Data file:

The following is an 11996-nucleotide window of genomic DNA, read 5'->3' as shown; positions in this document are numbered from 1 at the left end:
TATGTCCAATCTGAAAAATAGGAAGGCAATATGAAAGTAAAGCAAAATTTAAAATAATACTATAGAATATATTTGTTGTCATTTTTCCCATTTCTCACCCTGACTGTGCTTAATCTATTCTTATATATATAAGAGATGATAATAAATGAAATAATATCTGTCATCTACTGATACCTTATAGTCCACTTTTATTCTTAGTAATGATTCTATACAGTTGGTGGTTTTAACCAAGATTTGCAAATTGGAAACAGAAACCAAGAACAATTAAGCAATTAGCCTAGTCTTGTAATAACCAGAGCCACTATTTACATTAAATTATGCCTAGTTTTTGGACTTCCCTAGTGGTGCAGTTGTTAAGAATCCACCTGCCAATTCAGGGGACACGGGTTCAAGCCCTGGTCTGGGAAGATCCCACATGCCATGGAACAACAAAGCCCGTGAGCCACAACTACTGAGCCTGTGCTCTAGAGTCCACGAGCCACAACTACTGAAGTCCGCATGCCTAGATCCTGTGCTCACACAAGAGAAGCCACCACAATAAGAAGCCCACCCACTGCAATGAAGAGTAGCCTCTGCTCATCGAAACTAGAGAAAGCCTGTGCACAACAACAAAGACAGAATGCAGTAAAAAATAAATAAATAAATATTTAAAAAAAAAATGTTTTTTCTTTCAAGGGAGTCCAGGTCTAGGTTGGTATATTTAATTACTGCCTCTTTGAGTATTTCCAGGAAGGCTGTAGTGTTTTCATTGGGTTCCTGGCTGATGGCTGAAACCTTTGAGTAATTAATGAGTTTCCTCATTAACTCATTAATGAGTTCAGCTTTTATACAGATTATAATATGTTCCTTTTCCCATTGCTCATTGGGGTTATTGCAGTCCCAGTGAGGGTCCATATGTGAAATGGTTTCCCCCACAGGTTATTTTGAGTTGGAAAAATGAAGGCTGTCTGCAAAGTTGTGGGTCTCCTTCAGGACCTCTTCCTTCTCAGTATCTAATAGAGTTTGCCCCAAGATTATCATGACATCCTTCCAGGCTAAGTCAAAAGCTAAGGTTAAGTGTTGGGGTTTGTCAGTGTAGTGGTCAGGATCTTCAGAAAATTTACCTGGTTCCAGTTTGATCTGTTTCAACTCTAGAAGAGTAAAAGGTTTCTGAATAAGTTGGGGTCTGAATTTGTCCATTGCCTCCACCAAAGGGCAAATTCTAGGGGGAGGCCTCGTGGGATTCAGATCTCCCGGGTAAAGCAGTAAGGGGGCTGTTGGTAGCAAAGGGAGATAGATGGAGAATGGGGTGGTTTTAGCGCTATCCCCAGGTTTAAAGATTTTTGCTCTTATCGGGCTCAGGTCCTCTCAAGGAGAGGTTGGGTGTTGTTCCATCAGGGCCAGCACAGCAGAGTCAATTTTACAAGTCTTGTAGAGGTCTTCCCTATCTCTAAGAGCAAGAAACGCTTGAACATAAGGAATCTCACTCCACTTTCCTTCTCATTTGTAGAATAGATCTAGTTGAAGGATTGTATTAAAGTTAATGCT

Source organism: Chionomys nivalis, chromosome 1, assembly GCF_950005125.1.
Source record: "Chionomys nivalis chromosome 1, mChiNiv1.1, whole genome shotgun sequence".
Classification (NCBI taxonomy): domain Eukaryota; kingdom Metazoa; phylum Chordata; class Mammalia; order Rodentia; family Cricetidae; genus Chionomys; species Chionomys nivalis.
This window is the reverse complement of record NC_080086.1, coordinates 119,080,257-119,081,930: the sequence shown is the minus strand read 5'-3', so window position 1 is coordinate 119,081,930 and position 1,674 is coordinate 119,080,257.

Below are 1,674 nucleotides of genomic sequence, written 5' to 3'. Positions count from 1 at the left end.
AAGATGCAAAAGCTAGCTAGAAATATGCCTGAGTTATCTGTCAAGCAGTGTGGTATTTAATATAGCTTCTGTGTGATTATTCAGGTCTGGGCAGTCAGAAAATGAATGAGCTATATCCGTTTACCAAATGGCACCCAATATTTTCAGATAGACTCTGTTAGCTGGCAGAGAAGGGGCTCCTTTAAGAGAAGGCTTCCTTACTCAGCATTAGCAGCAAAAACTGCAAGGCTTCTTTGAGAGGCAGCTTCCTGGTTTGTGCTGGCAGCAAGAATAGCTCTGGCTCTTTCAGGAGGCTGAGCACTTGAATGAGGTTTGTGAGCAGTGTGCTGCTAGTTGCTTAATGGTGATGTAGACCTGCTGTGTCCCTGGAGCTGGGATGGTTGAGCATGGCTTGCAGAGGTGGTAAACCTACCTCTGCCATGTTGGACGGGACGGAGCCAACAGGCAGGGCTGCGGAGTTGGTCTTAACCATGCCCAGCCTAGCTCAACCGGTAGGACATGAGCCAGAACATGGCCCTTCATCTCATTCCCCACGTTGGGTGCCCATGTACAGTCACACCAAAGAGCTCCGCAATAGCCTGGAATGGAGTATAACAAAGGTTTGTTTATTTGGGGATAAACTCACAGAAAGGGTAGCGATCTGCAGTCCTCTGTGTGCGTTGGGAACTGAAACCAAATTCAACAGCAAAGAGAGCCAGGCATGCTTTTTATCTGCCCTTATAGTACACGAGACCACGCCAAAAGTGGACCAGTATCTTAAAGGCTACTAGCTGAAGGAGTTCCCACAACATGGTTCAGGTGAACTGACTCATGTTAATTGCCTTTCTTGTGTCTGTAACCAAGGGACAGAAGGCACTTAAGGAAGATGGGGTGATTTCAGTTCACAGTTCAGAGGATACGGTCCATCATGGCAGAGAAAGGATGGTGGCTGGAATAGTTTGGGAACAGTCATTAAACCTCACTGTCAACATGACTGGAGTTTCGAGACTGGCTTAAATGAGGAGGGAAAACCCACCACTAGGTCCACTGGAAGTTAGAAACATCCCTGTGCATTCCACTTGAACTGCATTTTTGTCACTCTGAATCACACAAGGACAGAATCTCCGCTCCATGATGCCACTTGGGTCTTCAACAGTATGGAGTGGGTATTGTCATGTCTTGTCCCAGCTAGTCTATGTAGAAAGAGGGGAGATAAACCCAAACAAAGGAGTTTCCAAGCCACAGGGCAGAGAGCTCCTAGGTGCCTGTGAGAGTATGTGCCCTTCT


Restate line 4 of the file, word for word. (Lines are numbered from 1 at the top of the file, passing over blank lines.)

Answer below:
Source record: "Chionomys nivalis chromosome 1, mChiNiv1.1, whole genome shotgun sequence".